Wine of the Week: Domaine Chéreau Carré, Château l’Oiselinière de la Ramée, Muscadet Sèvre et Maine sur Lie 2019 | France

By Dirk Smits

Muscadet Sèvre et Maine | November 21, 2021

The appellation Muscadet is located at the end of the Loire Valley in the west of France on the coast to the Atlantic Ocean south of the city of Nantes. The region benefits from the conjuncture of three natural elements: the temperate oceanic climate, the Armorican subsoil formed by metamorphic and eruptive rocks, and the low relief drawn by the Loire and its tributaries. The ancient wine-growing tradition in this region is attested to by a decree of the Roman Emperor Probus (232-282). In the past, red grape varietals were also grown here, but the extreme frost of 1709 put an end to this. The white grape varietal Melon de Bourgogne, which had already been introduced in the 16th century, developed into an almost 100% monoculture. It became particularly popular with the Dutch, who were involved in wine-growing and distilled brandy from the wine and marketed it in northern Europe.

The name Muscadet, finally gave its name to the area, which was already classified in 1937 as one of France’s first appellations. The hilly vineyards cover some 31,000 acres in 54 communes spread across the Loire-Atlantique département. The area is divided into four sub-appellations: Muscadet, Muscadet–Côteaux de la Loire, Muscadet– Côtes de Grand Lieu and Muscadet–Sèvre et Maine.

Domaine Chéreau Carré occupies one of the most privileged positions in the Loire-Atlantique département of France in the heart of the Muscadet-Sèvre et Maine appellation, directly at the confluence of the two rivers. The family winery is run by father and daughter team of Bernard and Louise Chéreau. Their family’s origins reach back to the 11th century in the area and the founder of the winery, Bernard Chéreau senior, was the first to sell Muscadet wines that were aged on their lees, a method which became an integral part of the appellation in 1977. Both father and son pioneered bottle-aged Muscadet meant to improve with time in the cellar and they were the first in the region to place an emphasis on this quality.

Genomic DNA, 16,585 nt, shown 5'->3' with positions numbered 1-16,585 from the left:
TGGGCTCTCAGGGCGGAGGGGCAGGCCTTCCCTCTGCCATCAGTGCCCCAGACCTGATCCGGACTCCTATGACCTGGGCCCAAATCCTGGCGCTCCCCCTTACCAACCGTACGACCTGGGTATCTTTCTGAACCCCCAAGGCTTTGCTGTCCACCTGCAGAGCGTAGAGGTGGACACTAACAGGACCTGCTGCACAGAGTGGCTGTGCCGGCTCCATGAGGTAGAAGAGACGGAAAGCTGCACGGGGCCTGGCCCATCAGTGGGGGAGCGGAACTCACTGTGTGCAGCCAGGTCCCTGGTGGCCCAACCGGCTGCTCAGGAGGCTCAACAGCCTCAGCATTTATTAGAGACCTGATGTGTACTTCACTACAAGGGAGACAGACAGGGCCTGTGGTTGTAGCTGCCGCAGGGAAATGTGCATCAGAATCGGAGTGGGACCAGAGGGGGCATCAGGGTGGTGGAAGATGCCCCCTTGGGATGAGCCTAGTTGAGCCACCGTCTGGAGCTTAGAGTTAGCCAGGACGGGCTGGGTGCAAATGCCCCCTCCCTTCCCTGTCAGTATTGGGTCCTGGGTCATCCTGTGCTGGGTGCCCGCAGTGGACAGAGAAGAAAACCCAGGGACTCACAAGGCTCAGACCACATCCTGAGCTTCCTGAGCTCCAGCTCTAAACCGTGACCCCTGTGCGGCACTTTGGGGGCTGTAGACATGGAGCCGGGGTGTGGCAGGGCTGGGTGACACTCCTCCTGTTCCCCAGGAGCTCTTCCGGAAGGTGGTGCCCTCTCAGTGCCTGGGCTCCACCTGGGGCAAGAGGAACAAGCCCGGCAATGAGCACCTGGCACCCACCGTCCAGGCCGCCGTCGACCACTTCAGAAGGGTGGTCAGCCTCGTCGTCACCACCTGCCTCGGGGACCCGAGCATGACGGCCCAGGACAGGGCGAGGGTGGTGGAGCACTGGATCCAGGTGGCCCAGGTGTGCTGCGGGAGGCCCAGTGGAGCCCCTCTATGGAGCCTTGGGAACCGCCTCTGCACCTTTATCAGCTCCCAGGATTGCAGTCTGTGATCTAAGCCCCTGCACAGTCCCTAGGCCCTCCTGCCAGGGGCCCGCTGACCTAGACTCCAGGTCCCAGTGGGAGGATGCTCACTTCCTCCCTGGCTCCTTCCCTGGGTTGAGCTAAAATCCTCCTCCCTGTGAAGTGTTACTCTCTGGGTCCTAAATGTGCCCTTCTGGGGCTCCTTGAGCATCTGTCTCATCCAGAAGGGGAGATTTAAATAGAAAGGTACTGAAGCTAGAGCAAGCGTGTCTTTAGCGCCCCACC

The vinification method “sur lie” (on their lees) dates back to the beginning of the 20th century. At that time, local tradition dictated that winemakers keep back a barrel of their finest wine to celebrate family occasions. Called a “barrique de noce” (wedding barrel), the wine was kept without racking – i.e. without the removal of sediment, or lees. After fermentation, the wine remained on its lees for 4-5 months. During this time, the death yeast cells underwent a process called autolysis, which, winegrowers noticed, gave the wine a full, rounded character. Today, two thirds of all Muscadet wines are vinified “sur lie” (on their lees).

Origin: Muscadet, Loire, France
Varietals: 100% Melon de Bourgogne
Sustainability: sustainable practices
Suggested Retail Price: $18
ABV: 12%

All the Melon de Bourgogne grapes are picked by hand. After fermentation with selected indigenous yeasts in temperature-controlled stainless steel tanks, the wine is aged for six months sur lie in underground concrete vats with regular bâtonnage (stirring of the lees), followed by 12 months aging in the bottle before release.

The wine has a pale yellow color with green hues. The bouquet offers citrus, orchard fruit, lots of apple and wet rock-like notes. A palate of apple and citrus are highlighted by juicy acidity and a soft and enticing finish.

Suggested food pairings: as an apéritif, charcuterie, oysters, other seafood, fish, cheeses.

> For more information, visit the Le Château de Loiselinière de la Ramée official website.